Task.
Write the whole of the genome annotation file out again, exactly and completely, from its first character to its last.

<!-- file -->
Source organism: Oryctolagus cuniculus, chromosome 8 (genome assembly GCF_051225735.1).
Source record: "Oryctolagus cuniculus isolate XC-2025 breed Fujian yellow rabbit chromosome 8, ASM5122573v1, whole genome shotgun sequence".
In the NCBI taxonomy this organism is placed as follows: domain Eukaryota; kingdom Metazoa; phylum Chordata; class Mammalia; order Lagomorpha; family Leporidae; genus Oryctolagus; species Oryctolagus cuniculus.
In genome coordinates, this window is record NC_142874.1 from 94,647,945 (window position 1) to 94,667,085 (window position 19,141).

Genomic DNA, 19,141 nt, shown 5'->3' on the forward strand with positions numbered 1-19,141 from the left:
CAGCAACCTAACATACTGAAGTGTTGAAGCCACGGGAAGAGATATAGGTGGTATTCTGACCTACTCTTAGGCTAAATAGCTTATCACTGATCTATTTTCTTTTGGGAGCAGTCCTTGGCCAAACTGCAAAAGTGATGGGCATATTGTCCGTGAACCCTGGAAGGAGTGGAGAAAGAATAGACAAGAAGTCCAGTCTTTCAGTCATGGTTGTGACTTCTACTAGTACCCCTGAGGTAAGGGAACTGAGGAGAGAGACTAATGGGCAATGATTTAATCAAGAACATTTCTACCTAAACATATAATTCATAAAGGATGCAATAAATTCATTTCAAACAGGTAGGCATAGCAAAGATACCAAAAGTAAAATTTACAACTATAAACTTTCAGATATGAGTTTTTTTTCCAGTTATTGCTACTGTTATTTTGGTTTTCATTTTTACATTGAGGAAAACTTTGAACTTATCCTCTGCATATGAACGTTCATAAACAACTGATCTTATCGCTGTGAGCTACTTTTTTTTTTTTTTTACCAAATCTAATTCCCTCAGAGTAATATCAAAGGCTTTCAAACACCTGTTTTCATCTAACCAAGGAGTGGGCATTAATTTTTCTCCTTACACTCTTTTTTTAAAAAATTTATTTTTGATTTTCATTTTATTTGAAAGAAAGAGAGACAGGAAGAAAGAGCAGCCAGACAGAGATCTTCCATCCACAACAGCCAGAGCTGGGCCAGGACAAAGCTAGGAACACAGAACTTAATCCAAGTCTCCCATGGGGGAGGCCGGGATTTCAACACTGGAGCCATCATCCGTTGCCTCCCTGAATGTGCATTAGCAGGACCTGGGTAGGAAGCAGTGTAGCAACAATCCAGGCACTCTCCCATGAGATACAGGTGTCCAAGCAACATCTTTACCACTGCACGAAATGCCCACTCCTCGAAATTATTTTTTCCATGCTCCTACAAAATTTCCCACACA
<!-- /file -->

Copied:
Source organism: Oryctolagus cuniculus, chromosome 8 (genome assembly GCF_051225735.1).
Source record: "Oryctolagus cuniculus isolate XC-2025 breed Fujian yellow rabbit chromosome 8, ASM5122573v1, whole genome shotgun sequence".
In the NCBI taxonomy this organism is placed as follows: domain Eukaryota; kingdom Metazoa; phylum Chordata; class Mammalia; order Lagomorpha; family Leporidae; genus Oryctolagus; species Oryctolagus cuniculus.
In genome coordinates, this window is record NC_142874.1 from 94,647,945 (window position 1) to 94,667,085 (window position 19,141).

Genomic DNA, 19,141 nt, shown 5'->3' on the forward strand with positions numbered 1-19,141 from the left:
CAGCAACCTAACATACTGAAGTGTTGAAGCCACGGGAAGAGATATAGGTGGTATTCTGACCTACTCTTAGGCTAAATAGCTTATCACTGATCTATTTTCTTTTGGGAGCAGTCCTTGGCCAAACTGCAAAAGTGATGGGCATATTGTCCGTGAACCCTGGAAGGAGTGGAGAAAGAATAGACAAGAAGTCCAGTCTTTCAGTCATGGTTGTGACTTCTACTAGTACCCCTGAGGTAAGGGAACTGAGGAGAGAGACTAATGGGCAATGATTTAATCAAGAACATTTCTACCTAAACATATAATTCATAAAGGATGCAATAAATTCATTTCAAACAGGTAGGCATAGCAAAGATACCAAAAGTAAAATTTACAACTATAAACTTTCAGATATGAGTTTTTTTTCCAGTTATTGCTACTGTTATTTTGGTTTTCATTTTTACATTGAGGAAAACTTTGAACTTATCCTCTGCATATGAACGTTCATAAACAACTGATCTTATCGCTGTGAGCTACTTTTTTTTTTTTTTTACCAAATCTAATTCCCTCAGAGTAATATCAAAGGCTTTCAAACACCTGTTTTCATCTAACCAAGGAGTGGGCATTAATTTTTCTCCTTACACTCTTTTTTTAAAAAATTTATTTTTGATTTTCATTTTATTTGAAAGAAAGAGAGACAGGAAGAAAGAGCAGCCAGACAGAGATCTTCCATCCACAACAGCCAGAGCTGGGCCAGGACAAAGCTAGGAACACAGAACTTAATCCAAGTCTCCCATGGGGGAGGCCGGGATTTCAACACTGGAGCCATCATCCGTTGCCTCCCTGAATGTGCATTAGCAGGACCTGGGTAGGAAGCAGTGTAGCAACAATCCAGGCACTCTCCCATGAGATACAGGTGTCCAAGCAACATCTTTACCACTGCACGAAATGCCCACTCCTCGAAATTATTTTTTCCATGCTCCTACAAAATTTCCCACACA